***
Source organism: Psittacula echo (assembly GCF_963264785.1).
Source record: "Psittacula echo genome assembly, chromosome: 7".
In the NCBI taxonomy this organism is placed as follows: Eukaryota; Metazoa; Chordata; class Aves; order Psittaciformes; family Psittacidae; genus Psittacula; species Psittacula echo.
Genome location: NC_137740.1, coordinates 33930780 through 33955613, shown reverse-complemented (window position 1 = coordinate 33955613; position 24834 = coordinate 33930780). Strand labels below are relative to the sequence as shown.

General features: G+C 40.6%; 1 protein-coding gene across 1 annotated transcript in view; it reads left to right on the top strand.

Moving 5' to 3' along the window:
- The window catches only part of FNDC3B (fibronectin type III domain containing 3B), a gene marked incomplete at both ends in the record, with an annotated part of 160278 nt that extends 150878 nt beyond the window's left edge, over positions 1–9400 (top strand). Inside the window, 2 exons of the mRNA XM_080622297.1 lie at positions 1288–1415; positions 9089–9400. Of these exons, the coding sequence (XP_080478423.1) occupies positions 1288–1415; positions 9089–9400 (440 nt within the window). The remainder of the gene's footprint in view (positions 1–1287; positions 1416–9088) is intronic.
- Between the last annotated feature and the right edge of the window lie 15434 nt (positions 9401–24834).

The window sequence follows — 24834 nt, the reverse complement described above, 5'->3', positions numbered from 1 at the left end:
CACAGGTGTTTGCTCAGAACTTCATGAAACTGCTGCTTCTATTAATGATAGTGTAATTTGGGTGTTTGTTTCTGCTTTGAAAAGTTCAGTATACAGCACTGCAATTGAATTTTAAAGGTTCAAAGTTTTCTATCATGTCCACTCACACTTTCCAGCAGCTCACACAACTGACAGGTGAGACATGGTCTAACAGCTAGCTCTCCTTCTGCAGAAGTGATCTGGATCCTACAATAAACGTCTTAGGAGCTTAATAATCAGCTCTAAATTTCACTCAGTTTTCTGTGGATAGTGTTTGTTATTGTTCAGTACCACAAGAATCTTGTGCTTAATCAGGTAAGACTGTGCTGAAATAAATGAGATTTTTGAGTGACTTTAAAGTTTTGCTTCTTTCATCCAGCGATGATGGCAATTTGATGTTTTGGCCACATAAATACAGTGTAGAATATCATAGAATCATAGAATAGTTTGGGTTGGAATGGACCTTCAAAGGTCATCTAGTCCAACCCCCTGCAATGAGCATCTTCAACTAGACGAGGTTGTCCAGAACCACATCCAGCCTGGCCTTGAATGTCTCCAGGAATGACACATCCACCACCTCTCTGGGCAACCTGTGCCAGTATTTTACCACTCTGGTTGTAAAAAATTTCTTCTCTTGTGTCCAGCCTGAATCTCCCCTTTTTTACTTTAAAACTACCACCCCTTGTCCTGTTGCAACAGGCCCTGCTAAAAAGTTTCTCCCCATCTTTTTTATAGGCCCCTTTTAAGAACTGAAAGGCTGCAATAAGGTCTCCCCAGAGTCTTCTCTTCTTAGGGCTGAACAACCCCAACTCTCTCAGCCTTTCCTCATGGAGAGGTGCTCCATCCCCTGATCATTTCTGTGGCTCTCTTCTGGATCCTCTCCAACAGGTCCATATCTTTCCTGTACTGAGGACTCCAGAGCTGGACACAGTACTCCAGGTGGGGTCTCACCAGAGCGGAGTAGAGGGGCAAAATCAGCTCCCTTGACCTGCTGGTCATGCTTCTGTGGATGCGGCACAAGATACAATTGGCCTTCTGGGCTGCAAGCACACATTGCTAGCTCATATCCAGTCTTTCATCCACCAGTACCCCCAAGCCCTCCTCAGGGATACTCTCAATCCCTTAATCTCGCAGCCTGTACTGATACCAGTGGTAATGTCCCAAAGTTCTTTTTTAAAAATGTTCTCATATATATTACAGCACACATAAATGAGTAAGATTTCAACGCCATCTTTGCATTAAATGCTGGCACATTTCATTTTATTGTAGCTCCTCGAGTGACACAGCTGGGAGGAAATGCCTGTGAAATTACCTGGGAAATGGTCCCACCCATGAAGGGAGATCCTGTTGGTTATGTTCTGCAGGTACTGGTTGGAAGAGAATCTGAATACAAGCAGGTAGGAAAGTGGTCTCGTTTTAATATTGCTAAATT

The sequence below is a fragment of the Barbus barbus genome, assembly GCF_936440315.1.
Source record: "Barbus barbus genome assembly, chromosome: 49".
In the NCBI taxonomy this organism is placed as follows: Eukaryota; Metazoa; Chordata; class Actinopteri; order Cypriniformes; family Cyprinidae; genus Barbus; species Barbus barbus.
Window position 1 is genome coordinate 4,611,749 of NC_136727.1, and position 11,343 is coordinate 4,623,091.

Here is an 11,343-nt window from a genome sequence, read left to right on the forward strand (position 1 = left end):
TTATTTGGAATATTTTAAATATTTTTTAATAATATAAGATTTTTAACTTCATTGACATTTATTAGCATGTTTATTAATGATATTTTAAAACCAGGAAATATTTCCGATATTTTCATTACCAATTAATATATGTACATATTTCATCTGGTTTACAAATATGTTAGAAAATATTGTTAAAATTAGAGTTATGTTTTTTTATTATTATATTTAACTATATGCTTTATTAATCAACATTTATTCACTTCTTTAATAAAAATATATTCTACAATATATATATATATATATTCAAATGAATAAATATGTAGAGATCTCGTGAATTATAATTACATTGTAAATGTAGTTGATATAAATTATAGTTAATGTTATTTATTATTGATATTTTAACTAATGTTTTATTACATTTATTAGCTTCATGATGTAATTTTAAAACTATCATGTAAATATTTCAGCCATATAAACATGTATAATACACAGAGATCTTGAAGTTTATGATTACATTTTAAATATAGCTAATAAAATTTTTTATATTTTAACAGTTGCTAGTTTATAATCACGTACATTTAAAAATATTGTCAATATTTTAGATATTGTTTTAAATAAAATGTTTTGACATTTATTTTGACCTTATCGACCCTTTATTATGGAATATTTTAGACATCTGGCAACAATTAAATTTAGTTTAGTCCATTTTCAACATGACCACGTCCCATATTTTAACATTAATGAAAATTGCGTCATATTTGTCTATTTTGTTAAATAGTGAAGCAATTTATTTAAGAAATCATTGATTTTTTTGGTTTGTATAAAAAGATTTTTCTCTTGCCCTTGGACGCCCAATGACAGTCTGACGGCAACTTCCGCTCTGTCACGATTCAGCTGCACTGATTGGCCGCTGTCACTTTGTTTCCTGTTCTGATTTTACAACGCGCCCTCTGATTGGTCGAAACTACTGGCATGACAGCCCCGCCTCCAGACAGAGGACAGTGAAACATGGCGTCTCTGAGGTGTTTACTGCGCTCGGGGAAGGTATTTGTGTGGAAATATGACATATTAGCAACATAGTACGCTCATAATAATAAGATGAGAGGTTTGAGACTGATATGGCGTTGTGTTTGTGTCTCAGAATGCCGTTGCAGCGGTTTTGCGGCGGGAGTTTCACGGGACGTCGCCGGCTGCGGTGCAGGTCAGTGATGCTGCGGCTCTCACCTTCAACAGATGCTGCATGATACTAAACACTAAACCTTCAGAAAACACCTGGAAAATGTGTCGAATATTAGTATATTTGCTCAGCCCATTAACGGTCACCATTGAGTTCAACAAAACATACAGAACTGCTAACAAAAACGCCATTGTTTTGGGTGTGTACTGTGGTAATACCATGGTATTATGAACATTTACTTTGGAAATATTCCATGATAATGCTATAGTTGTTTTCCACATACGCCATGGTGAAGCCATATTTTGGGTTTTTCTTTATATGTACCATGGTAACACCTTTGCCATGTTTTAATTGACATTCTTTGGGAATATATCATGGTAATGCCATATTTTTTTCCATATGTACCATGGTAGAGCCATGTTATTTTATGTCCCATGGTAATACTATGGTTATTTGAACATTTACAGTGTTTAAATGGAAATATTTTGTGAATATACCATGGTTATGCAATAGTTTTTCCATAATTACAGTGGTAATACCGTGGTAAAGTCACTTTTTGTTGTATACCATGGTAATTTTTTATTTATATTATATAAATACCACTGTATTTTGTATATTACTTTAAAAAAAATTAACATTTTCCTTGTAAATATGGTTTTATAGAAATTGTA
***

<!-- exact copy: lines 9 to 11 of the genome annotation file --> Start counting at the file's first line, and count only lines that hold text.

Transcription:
The window sequence follows — 24834 nt, the reverse complement described above, 5'->3', positions numbered from 1 at the left end:
CACAGGTGTTTGCTCAGAACTTCATGAAACTGCTGCTTCTATTAATGATAGTGTAATTTGGGTGTTTGTTTCTGCTTTGAAAAGTTCAGTATACAGCACTGCAATTGAATTTTAAAGGTTCAAAGTTTTCTATCATGTCCACTCACACTTTCCAGCAGCTCACACAACTGACAGGTGAGACATGGTCTAACAGCTAGCTCTCCTTCTGCAGAAGTGATCTGGATCCTACAATAAACGTCTTAGGAGCTTAATAATCAGCTCTAAATTTCACTCAGTTTTCTGTGGATAGTGTTTGTTATTGTTCAGTACCACAAGAATCTTGTGCTTAATCAGGTAAGACTGTGCTGAAATAAATGAGATTTTTGAGTGACTTTAAAGTTTTGCTTCTTTCATCCAGCGATGATGGCAATTTGATGTTTTGGCCACATAAATACAGTGTAGAATATCATAGAATCATAGAATAGTTTGGGTTGGAATGGACCTTCAAAGGTCATCTAGTCCAACCCCCTGCAATGAGCATCTTCAACTAGACGAGGTTGTCCAGAACCACATCCAGCCTGGCCTTGAATGTCTCCAGGAATGACACATCCACCACCTCTCTGGGCAACCTGTGCCAGTATTTTACCACTCTGGTTGTAAAAAATTTCTTCTCTTGTGTCCAGCCTGAATCTCCCCTTTTTTACTTTAAAACTACCACCCCTTGTCCTGTTGCAACAGGCCCTGCTAAAAAGTTTCTCCCCATCTTTTTTATAGGCCCCTTTTAAGAACTGAAAGGCTGCAATAAGGTCTCCCCAGAGTCTTCTCTTCTTAGGGCTGAACAACCCCAACTCTCTCAGCCTTTCCTCATGGAGAGGTGCTCCATCCCCTGATCATTTCTGTGGCTCTCTTCTGGATCCTCTCCAACAGGTCCATATCTTTCCTGTACTGAGGACTCCAGAGCTGGACACAGTACTCCAGGTGGGGTCTCACCAGAGCGGAGTAGAGGGGCAAAATCAGCTCCCTTGACCTGCTGGTCATGCTTCTGTGGATGCGGCACAAGATACAATTGGCCTTCTGGGCTGCAAGCACACATTGCTAGCTCATATCCAGTCTTTCATCCACCAGTACCCCCAAGCCCTCCTCAGGGATACTCTCAATCCCTTAATCTCGCAGCCTGTACTGATACCAGTGGTAATGTCCCAAAGTTCTTTTTTAAAAATGTTCTCATATATATTACAGCACACATAAATGAGTAAGATTTCAACGCCATCTTTGCATTAAATGCTGGCACATTTCATTTTATTGTAGCTCCTCGAGTGACACAGCTGGGAGGAAATGCCTGTGAAATTACCTGGGAAATGGTCCCACCCATGAAGGGAGATCCTGTTGGTTATGTTCTGCAGGTACTGGTTGGAAGAGAATCTGAATACAAGCAGGTAGGAAAGTGGTCTCGTTTTAATATTGCTAAATT

The sequence below is a fragment of the Barbus barbus genome, assembly GCF_936440315.1.